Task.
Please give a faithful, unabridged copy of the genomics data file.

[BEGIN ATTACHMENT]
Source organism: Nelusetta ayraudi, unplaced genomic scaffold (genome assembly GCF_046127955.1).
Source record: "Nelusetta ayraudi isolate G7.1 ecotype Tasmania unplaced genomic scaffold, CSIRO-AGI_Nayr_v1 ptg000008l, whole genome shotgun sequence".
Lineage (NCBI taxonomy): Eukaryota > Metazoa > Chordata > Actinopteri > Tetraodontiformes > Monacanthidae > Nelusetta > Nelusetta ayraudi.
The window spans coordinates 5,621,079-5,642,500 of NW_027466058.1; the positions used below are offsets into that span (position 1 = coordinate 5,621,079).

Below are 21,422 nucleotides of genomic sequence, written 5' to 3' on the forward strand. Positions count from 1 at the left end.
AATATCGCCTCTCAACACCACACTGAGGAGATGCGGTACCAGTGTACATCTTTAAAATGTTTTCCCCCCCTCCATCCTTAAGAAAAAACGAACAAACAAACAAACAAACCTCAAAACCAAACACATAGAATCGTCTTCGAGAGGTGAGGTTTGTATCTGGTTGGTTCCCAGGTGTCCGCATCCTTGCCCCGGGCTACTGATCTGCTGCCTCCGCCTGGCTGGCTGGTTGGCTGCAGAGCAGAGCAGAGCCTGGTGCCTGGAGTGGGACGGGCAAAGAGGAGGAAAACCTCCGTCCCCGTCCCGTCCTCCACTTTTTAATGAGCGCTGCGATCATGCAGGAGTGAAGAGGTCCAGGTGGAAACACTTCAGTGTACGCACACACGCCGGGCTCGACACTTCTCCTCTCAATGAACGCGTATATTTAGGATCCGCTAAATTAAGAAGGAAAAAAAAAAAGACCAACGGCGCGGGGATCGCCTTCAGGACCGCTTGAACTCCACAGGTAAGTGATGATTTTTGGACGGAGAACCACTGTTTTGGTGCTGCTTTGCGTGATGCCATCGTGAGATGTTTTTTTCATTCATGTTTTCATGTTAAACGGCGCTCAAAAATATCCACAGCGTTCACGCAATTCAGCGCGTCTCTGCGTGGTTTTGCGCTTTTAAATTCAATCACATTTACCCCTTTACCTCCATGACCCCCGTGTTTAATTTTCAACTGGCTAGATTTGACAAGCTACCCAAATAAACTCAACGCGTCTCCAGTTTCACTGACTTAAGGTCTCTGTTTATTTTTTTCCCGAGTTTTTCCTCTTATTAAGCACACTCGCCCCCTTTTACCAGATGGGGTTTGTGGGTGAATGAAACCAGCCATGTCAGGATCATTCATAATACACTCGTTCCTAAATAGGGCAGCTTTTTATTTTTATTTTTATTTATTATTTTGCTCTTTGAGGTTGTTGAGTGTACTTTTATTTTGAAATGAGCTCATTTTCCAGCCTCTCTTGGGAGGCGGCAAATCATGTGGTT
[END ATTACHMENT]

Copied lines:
Source organism: Nelusetta ayraudi, unplaced genomic scaffold (genome assembly GCF_046127955.1).
Source record: "Nelusetta ayraudi isolate G7.1 ecotype Tasmania unplaced genomic scaffold, CSIRO-AGI_Nayr_v1 ptg000008l, whole genome shotgun sequence".
Lineage (NCBI taxonomy): Eukaryota > Metazoa > Chordata > Actinopteri > Tetraodontiformes > Monacanthidae > Nelusetta > Nelusetta ayraudi.
The window spans coordinates 5,621,079-5,642,500 of NW_027466058.1; the positions used below are offsets into that span (position 1 = coordinate 5,621,079).

Below are 21,422 nucleotides of genomic sequence, written 5' to 3' on the forward strand. Positions count from 1 at the left end.
AATATCGCCTCTCAACACCACACTGAGGAGATGCGGTACCAGTGTACATCTTTAAAATGTTTTCCCCCCCTCCATCCTTAAGAAAAAACGAACAAACAAACAAACAAACCTCAAAACCAAACACATAGAATCGTCTTCGAGAGGTGAGGTTTGTATCTGGTTGGTTCCCAGGTGTCCGCATCCTTGCCCCGGGCTACTGATCTGCTGCCTCCGCCTGGCTGGCTGGTTGGCTGCAGAGCAGAGCAGAGCCTGGTGCCTGGAGTGGGACGGGCAAAGAGGAGGAAAACCTCCGTCCCCGTCCCGTCCTCCACTTTTTAATGAGCGCTGCGATCATGCAGGAGTGAAGAGGTCCAGGTGGAAACACTTCAGTGTACGCACACACGCCGGGCTCGACACTTCTCCTCTCAATGAACGCGTATATTTAGGATCCGCTAAATTAAGAAGGAAAAAAAAAAAGACCAACGGCGCGGGGATCGCCTTCAGGACCGCTTGAACTCCACAGGTAAGTGATGATTTTTGGACGGAGAACCACTGTTTTGGTGCTGCTTTGCGTGATGCCATCGTGAGATGTTTTTTTCATTCATGTTTTCATGTTAAACGGCGCTCAAAAATATCCACAGCGTTCACGCAATTCAGCGCGTCTCTGCGTGGTTTTGCGCTTTTAAATTCAATCACATTTACCCCTTTACCTCCATGACCCCCGTGTTTAATTTTCAACTGGCTAGATTTGACAAGCTACCCAAATAAACTCAACGCGTCTCCAGTTTCACTGACTTAAGGTCTCTGTTTATTTTTTTCCCGAGTTTTTCCTCTTATTAAGCACACTCGCCCCCTTTTACCAGATGGGGTTTGTGGGTGAATGAAACCAGCCATGTCAGGATCATTCATAATACACTCGTTCCTAAATAGGGCAGCTTTTTATTTTTATTTTTATTTATTATTTTGCTCTTTGAGGTTGTTGAGTGTACTTTTATTTTGAAATGAGCTCATTTTCCAGCCTCTCTTGGGAGGCGGCAAATCATGTGGTT